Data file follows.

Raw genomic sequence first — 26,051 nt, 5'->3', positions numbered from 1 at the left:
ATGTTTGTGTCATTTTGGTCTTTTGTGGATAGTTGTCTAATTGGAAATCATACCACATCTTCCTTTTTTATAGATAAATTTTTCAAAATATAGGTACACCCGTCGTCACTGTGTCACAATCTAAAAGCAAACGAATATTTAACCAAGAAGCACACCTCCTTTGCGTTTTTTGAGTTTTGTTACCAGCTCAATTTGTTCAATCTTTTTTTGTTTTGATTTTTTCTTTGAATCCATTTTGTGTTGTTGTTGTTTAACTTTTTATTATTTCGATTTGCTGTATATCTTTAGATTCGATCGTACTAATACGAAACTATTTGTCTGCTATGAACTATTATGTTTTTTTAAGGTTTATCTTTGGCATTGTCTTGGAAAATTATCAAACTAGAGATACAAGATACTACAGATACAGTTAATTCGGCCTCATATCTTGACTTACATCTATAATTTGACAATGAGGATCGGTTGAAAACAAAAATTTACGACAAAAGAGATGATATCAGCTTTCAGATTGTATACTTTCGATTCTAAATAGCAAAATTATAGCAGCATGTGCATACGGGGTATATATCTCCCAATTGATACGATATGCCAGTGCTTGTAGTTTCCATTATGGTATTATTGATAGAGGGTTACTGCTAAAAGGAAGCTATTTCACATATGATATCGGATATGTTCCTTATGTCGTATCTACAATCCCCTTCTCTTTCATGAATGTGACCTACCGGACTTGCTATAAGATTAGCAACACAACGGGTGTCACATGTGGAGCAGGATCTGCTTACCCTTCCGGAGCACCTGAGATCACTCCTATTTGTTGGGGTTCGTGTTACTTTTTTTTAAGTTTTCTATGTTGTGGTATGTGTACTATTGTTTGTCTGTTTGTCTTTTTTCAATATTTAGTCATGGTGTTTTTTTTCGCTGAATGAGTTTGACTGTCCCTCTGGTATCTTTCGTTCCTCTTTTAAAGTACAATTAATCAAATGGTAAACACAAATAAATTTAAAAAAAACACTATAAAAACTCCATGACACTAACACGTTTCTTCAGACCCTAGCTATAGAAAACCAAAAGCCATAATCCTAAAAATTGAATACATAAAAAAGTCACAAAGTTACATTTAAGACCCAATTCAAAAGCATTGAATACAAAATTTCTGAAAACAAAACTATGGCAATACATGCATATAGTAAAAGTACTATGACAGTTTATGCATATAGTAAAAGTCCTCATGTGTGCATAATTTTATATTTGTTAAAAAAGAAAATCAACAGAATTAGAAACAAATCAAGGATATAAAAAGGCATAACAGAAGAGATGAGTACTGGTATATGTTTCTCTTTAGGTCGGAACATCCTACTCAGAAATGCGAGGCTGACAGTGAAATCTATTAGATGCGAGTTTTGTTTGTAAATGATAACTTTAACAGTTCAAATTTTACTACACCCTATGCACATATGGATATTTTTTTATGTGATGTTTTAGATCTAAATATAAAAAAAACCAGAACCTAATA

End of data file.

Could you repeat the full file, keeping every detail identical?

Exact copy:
Raw genomic sequence first — 26,051 nt, 5'->3', positions numbered from 1 at the left:
ATGTTTGTGTCATTTTGGTCTTTTGTGGATAGTTGTCTAATTGGAAATCATACCACATCTTCCTTTTTTATAGATAAATTTTTCAAAATATAGGTACACCCGTCGTCACTGTGTCACAATCTAAAAGCAAACGAATATTTAACCAAGAAGCACACCTCCTTTGCGTTTTTTGAGTTTTGTTACCAGCTCAATTTGTTCAATCTTTTTTTGTTTTGATTTTTTCTTTGAATCCATTTTGTGTTGTTGTTGTTTAACTTTTTATTATTTCGATTTGCTGTATATCTTTAGATTCGATCGTACTAATACGAAACTATTTGTCTGCTATGAACTATTATGTTTTTTTAAGGTTTATCTTTGGCATTGTCTTGGAAAATTATCAAACTAGAGATACAAGATACTACAGATACAGTTAATTCGGCCTCATATCTTGACTTACATCTATAATTTGACAATGAGGATCGGTTGAAAACAAAAATTTACGACAAAAGAGATGATATCAGCTTTCAGATTGTATACTTTCGATTCTAAATAGCAAAATTATAGCAGCATGTGCATACGGGGTATATATCTCCCAATTGATACGATATGCCAGTGCTTGTAGTTTCCATTATGGTATTATTGATAGAGGGTTACTGCTAAAAGGAAGCTATTTCACATATGATATCGGATATGTTCCTTATGTCGTATCTACAATCCCCTTCTCTTTCATGAATGTGACCTACCGGACTTGCTATAAGATTAGCAACACAACGGGTGTCACATGTGGAGCAGGATCTGCTTACCCTTCCGGAGCACCTGAGATCACTCCTATTTGTTGGGGTTCGTGTTACTTTTTTTTAAGTTTTCTATGTTGTGGTATGTGTACTATTGTTTGTCTGTTTGTCTTTTTTCAATATTTAGTCATGGTGTTTTTTTTCGCTGAATGAGTTTGACTGTCCCTCTGGTATCTTTCGTTCCTCTTTTAAAGTACAATTAATCAAATGGTAAACACAAATAAATTTAAAAAAAACACTATAAAAACTCCATGACACTAACACGTTTCTTCAGACCCTAGCTATAGAAAACCAAAAGCCATAATCCTAAAAATTGAATACATAAAAAAGTCACAAAGTTACATTTAAGACCCAATTCAAAAGCATTGAATACAAAATTTCTGAAAACAAAACTATGGCAATACATGCATATAGTAAAAGTACTATGACAGTTTATGCATATAGTAAAAGTCCTCATGTGTGCATAATTTTATATTTGTTAAAAAAGAAAATCAACAGAATTAGAAACAAATCAAGGATATAAAAAGGCATAACAGAAGAGATGAGTACTGGTATATGTTTCTCTTTAGGTCGGAACATCCTACTCAGAAATGCGAGGCTGACAGTGAAATCTATTAGATGCGAGTTTTGTTTGTAAATGATAACTTTAACAGTTCAAATTTTACTACACCCTATGCACATATGGATATTTTTTTATGTGATGTTTTAGATCTAAATATAAAAAAAACCAGAACCTAATA